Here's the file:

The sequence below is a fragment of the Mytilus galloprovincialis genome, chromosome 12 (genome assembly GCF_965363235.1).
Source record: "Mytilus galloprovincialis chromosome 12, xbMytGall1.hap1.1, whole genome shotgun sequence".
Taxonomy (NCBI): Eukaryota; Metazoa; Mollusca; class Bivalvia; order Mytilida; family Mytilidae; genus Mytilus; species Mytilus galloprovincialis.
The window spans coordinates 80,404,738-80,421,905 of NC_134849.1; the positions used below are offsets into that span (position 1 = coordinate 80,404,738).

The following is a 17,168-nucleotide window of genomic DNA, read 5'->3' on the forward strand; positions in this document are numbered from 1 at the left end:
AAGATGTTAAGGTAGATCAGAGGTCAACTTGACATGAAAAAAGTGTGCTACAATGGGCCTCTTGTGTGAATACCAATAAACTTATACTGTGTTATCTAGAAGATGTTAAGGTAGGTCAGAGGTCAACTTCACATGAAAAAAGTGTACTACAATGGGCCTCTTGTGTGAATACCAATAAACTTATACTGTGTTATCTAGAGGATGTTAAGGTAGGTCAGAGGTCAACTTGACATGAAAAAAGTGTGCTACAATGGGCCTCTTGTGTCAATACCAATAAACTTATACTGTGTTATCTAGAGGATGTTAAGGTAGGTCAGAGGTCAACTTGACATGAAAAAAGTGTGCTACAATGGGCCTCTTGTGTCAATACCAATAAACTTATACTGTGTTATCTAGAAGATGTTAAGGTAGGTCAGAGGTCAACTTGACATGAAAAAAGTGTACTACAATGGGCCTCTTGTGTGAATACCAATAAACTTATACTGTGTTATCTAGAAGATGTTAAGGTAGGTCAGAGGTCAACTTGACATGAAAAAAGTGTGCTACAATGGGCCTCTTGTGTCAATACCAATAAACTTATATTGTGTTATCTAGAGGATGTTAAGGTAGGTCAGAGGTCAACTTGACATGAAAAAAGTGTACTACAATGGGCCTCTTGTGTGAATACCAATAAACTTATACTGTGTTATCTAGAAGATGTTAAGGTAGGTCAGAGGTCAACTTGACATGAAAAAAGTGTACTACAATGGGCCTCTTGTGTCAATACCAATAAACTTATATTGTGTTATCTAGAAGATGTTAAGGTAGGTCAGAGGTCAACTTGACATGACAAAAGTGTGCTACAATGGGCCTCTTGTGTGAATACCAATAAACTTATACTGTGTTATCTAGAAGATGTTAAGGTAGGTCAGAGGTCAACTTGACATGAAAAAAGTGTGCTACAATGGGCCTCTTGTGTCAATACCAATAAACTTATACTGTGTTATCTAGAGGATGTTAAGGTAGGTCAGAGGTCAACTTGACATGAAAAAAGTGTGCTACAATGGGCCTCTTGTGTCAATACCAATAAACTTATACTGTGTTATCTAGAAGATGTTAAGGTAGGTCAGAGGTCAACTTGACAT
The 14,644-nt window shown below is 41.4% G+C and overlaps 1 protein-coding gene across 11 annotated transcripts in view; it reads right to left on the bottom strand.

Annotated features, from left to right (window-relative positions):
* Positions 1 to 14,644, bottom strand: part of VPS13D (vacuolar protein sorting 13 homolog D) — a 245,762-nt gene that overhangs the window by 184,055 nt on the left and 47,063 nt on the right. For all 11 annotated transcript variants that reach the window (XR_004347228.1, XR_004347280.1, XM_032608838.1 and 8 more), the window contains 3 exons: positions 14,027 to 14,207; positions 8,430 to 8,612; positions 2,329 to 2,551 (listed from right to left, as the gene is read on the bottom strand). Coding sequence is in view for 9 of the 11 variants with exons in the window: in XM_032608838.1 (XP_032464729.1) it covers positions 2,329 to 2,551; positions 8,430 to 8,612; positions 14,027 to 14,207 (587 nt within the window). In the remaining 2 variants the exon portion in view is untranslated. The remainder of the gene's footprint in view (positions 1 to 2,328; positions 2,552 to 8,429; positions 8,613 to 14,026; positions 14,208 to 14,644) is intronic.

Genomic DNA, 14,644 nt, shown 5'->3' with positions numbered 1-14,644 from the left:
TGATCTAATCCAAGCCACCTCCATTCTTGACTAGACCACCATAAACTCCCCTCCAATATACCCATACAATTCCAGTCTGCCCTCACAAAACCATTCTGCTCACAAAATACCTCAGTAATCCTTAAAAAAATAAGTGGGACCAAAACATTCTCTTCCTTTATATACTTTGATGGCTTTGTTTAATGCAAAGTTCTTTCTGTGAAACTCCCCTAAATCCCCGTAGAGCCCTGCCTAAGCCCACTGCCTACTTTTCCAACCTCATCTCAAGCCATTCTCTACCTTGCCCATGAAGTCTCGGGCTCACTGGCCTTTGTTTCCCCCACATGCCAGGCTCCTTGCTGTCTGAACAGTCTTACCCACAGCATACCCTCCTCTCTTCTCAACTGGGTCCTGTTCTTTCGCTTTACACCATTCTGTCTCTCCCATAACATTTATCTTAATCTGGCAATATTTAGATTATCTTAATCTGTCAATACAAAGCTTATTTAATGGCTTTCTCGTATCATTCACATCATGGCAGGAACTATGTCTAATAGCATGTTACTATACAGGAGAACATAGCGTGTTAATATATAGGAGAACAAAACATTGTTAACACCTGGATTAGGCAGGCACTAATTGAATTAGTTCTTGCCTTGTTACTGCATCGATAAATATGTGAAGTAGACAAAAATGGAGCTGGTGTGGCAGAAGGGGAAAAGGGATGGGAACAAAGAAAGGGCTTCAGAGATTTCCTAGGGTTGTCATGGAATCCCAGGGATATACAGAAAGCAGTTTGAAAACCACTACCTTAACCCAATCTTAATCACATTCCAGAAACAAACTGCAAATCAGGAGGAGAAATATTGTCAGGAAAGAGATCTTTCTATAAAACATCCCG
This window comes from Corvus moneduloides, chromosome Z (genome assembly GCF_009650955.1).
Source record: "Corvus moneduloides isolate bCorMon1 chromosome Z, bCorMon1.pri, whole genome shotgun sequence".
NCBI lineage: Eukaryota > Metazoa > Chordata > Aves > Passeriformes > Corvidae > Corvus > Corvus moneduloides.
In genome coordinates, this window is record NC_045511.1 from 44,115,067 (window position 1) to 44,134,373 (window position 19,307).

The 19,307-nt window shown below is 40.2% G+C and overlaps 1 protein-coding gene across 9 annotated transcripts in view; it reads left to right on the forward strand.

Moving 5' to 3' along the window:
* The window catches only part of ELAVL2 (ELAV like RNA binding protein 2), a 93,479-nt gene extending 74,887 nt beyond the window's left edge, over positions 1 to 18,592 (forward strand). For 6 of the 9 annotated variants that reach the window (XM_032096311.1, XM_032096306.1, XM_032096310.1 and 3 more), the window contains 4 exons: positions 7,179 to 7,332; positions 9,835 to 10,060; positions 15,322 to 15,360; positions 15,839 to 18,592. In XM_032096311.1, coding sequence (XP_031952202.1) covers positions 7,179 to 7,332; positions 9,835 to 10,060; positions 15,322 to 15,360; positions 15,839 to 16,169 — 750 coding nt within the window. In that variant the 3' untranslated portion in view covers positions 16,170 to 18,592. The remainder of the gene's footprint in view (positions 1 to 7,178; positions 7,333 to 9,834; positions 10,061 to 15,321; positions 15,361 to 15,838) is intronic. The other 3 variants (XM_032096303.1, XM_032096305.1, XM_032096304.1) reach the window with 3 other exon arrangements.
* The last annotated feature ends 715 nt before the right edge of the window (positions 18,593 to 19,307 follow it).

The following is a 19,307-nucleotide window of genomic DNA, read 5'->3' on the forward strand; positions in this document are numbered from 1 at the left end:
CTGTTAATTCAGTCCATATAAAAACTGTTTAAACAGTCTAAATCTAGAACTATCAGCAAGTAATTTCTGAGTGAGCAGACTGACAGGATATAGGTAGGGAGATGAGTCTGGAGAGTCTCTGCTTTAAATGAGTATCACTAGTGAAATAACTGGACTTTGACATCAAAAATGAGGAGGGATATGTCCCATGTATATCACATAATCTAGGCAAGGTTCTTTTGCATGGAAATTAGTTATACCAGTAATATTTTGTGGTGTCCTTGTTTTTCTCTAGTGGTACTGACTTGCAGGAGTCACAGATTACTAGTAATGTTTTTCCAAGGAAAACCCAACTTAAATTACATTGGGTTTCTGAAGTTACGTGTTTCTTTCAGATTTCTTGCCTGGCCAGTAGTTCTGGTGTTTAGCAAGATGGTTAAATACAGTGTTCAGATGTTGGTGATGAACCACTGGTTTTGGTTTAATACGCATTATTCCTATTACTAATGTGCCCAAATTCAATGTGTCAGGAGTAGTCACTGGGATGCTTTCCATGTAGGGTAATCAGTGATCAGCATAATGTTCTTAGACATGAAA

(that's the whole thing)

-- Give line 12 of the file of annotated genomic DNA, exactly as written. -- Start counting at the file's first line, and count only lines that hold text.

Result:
This window comes from Corvus moneduloides, chromosome Z (genome assembly GCF_009650955.1).